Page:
Take part in a Tayta Gundo Kaya Wasi musical workshop
Tayta Gundo Kaya Wasi musical workshop. Photo: Emma Crawforth
I was bowled over by my visit to the home of a traditional musician and craftsman, who makes pipes from bamboo and rattles from seeds. During a musical demonstration, I found myself on percussion while he played pipe music! This community project teaches music to children, giving them skills to enable them to support themselves for a future living and working in their native region.
Wake up in the cloud forest at Mashpi Lodge
Mashpi Lodge. Photo: Emma Crawforth
Located in a biodiversity hotspot called the Choco forest, Mashpi Lodge accommodates a mixture of biologists and tourists, all eager to explore a habitat that is teeming with life. There are few things more exciting than arriving in your hotel room, to discover that one whole wall is a glass window onto the cloud forest. If you rise before dawn you can listen to the haunting sound of the forest waking up from one of the lodge terraces as the light gradually increases. The Mashpi experience is coupled with great gourmet meals, some of which can be taken while trekking in the field!
Learn how to conserve tropical butterflies
Life Centre butterfly farm and research station. Photo: Emma Crawforth
A short walk from your lodging at Mashpi Lodge takes you to the Life Centre butterfly farm and research station where you can eat breakfast while watching rare tropical birds feeding. Here butterfly cocoons hang in cabinets, to be released on hatching into a protected zone. These creatures are beautiful and it’s a real treat to be within feet them.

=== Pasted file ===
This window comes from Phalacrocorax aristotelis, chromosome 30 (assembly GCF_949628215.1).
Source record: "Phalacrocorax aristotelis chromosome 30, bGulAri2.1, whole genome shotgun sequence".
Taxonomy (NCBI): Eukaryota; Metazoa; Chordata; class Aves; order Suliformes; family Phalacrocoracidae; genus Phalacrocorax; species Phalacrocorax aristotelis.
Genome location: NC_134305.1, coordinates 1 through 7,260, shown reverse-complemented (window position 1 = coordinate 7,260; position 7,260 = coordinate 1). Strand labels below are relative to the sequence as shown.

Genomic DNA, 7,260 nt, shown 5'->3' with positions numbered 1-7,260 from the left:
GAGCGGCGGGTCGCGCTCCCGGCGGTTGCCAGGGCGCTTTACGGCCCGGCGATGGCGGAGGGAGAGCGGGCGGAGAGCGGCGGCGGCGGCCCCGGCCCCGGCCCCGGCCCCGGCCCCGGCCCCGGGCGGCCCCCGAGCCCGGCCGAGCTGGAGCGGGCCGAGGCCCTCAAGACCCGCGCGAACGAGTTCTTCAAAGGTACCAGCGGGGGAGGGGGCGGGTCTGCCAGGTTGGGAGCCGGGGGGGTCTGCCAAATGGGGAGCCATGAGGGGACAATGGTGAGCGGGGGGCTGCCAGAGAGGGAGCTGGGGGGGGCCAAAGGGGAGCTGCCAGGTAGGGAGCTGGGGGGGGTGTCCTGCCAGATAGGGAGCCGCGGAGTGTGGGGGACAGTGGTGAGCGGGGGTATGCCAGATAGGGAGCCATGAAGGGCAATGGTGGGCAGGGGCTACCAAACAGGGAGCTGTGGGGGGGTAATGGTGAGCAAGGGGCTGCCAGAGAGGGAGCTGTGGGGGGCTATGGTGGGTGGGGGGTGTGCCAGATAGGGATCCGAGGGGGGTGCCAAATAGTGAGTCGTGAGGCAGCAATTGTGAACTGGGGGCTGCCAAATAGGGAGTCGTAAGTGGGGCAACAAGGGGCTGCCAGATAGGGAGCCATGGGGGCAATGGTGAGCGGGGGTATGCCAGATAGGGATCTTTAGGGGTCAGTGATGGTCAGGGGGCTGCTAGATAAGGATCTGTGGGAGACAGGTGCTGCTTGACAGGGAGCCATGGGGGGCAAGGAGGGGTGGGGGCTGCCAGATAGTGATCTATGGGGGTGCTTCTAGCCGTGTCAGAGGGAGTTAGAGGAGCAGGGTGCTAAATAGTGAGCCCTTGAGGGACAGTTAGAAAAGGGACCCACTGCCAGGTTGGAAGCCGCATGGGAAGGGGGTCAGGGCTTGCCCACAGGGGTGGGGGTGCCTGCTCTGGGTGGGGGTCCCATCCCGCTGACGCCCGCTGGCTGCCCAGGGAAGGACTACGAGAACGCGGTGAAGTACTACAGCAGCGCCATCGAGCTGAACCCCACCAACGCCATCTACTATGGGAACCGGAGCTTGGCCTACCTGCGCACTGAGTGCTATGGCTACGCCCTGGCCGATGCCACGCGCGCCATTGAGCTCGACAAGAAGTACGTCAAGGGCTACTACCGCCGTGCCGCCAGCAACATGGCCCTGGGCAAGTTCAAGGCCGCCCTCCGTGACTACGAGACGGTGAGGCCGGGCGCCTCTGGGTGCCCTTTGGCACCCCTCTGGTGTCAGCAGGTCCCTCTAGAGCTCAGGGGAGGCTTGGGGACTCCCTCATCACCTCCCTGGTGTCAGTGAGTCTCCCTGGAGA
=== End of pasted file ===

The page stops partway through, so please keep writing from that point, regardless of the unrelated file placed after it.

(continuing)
Get close to hummingbirds
See hummingbirds. Photo: Emma Crawforth
There are 130 species of hummingbirds in Ecuador, with 22 of these found at Mashpi. Seeking sugar for energy, these beautiful birds can be summoned for observation and photography at a feeding station close to your lodging. Watching them flit about is a magical experience, as you hear their wings rapidly beating and gaze at their brilliant feathers. I was surprised to see how diverse these birds were, some with long tails, others with knife-like beaks and some tiny, while fiercely territorial.
Take a night trek to meet tree frogs
Meet tree frogs. Photo: Emma Crawforth
There are plenty of guided daytime treks to take at Mashpi, giving you the chance to ride over the forest canopy on the ‘Sky Bike’ or the ‘Dragonfly’ cable car. These rides give you the best view of the forest’s bromeliads and orchids. You can cool off in waterfalls or walk through clear streams, too. But the most exciting treks must be the night time ones, which give you a better opportunity to see snakes, spiders and frogs. The scientists stationed at Mashpi are constantly monitoring these creatures, in fact they have discovered, and named, a new frog species – the Mashpi torrenteer frog.
“On a trip to Ecuador you’re guaranteed to see stunning scenery and a huge diversity of plants and animals, many of which are rare or even endangered. The chance to visit magnificent architecture and local craft cooperatives was the icing on the cake for me, leaving me keen to return for a longer visit another time.”
Find out more about holidays in Ecuador